Just bought a used Vision R45...need some advice



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J

Jay Adair

Guest
Well, I've been watching EBay, scouring classifieds on-line, searching thru websites, and just
generally trying to figure out how best to enter the recumbent world. Hostel Shoppe had a used 2000
Vision R45 for sale at what seemed to be a reasonable price so I ordered it today. This could well
be construed to be a remarkable leap of faith or a large dose of knuckleheadedness since I've never
even ridden a recumbent yet, but there you are.

So...while I await its arrival, I was wondering if there were any major improvements since the 2000
model year that I should have availed myself of. I just basically got tired of waiting and searching
while the wonderful autumn weather slipped away.

And...should I reassemble it myself, or have my local bike shop do it. I'm fairly mechanically
inclined and have enough tools to cover the driveway.

And lastly...any tricks to learning the under-seat steering set-up? I was thinking of riding only at
night for awhile so no one could see me wobbling down the street....;-)

Thanks for any and all advice.

Jay (Yes, I know, I should have ridden a bunch of models first....)

P.S. - If the previous owner of this bike is reading, please tell me what you liked and didn't like.
 
M

Mark Leuck

Guest
"Jay Adair" <[email protected]> wrote in message news:[email protected]...
> Well, I've been watching EBay, scouring classifieds on-line, searching
thru
> websites, and just generally trying to figure out how best to enter the recumbent world. Hostel
> Shoppe had a used 2000 Vision R45 for sale at
what
> seemed to be a reasonable price so I ordered it today. This could well be construed to be a
> remarkable leap of faith or a large dose of knuckleheadedness since I've never even ridden a
> recumbent yet, but there you are.
>
> So...while I await its arrival, I was wondering if there were any major improvements since the
> 2000 model year that I should have availed myself
of.
> I just basically got tired of waiting and searching while the wonderful autumn weather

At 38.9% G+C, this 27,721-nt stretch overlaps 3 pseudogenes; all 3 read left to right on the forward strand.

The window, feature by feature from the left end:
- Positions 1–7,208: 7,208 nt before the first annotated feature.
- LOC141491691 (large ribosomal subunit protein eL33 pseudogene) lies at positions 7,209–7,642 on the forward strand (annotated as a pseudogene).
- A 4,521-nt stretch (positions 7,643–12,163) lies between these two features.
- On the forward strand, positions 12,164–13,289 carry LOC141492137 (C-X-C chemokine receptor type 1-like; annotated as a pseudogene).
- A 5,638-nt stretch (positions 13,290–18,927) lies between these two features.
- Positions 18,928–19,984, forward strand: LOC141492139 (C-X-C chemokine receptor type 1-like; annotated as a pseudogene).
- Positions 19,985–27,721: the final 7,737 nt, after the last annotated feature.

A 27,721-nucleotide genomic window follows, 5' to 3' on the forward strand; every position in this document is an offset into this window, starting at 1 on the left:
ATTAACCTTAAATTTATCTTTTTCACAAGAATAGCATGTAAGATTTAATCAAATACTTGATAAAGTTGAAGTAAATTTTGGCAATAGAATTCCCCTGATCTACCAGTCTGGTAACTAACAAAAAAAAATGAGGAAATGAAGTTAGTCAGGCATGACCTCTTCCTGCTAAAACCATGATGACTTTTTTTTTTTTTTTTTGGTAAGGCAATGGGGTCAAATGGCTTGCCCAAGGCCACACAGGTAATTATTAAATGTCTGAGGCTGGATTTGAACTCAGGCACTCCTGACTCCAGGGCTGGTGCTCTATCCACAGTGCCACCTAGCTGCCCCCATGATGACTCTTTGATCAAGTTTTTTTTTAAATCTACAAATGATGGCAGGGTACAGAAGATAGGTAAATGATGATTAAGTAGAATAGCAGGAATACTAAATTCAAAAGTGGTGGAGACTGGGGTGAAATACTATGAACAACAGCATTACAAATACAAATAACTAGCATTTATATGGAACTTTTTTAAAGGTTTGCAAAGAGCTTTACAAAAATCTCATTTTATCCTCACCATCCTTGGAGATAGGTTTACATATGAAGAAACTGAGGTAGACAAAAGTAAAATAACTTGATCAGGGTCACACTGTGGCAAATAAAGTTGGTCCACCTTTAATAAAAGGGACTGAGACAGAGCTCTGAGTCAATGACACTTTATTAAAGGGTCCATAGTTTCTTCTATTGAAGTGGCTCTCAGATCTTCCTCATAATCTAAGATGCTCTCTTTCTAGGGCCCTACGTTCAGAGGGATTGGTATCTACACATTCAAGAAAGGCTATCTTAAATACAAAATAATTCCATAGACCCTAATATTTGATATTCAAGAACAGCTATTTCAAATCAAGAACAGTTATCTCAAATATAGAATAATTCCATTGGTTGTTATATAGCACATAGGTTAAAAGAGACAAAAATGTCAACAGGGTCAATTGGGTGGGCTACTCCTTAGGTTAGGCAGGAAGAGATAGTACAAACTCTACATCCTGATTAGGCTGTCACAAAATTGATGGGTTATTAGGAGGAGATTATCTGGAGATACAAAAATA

> slipped away.

I think the only change was an adjustable set of pullys added to allow adjusting the chain if
the boom is moved in or out. I have a 2000 R50 and have to shorten or lengthen the chain if I
move the boom

> And...should I reassemble it myself, or have my local bike shop do it.
I'm
> fairly mechanically inclined and have enough tools to cover the driveway.
>
> And lastly...any tricks to learning the under-seat steering set-up? I was thinking of riding only
> at night for awhile so no one could see me
wobbling
> down the street....;-)

Thats what I did :)

It doesn't take very long to get used to it tho and after a while will feel very natural
 
B

B. Sanders

Guest
"Jay Adair" <[email protected]> wrote in message news:[email protected]...
> Well, I've been watching EBay, scouring classifieds on-line, searching
thru
> websites, and just generally trying to figure out how best to enter the recumbent world. Hostel
> Shoppe had a used 2000 Vision R45 for sale at
what
> seemed to be a reasonable price so I ordered it today. This could well be construed to be a
> remarkable leap of faith or a large dose of knuckleheadedness since I've never even ridden a
> recumbent yet, but there you are.

Vision bikes are popular for a reason: They're good bikes. I very nearly bought a Vision R40 as my
first 'bent. You made a good choice, IMO. You can still test ride other 'bents to see if there's
something out there that you like better. No law against changing your mind and selling the Vision,
is there? But while you have it, really wring it out and see what you like and dislike. First
impressions can be deceiving, especially with recumbents.

> And lastly...any tricks to learning the under-seat steering set-up?

Let your arms relax. Don't "clutch" the bars. Try to get a feel for using your upper body and
steering input to keep the bike balanced. It may take quite a few short test rides to feel
comfortable, but just relax - that's the hard part. Try to keep the bike going at better than a
walking pace, because recumbents are easier to balance at higher speeds. You don't need to steer
very much - just lean into the turns. The bike will respond. You can't quite ride with no hands; but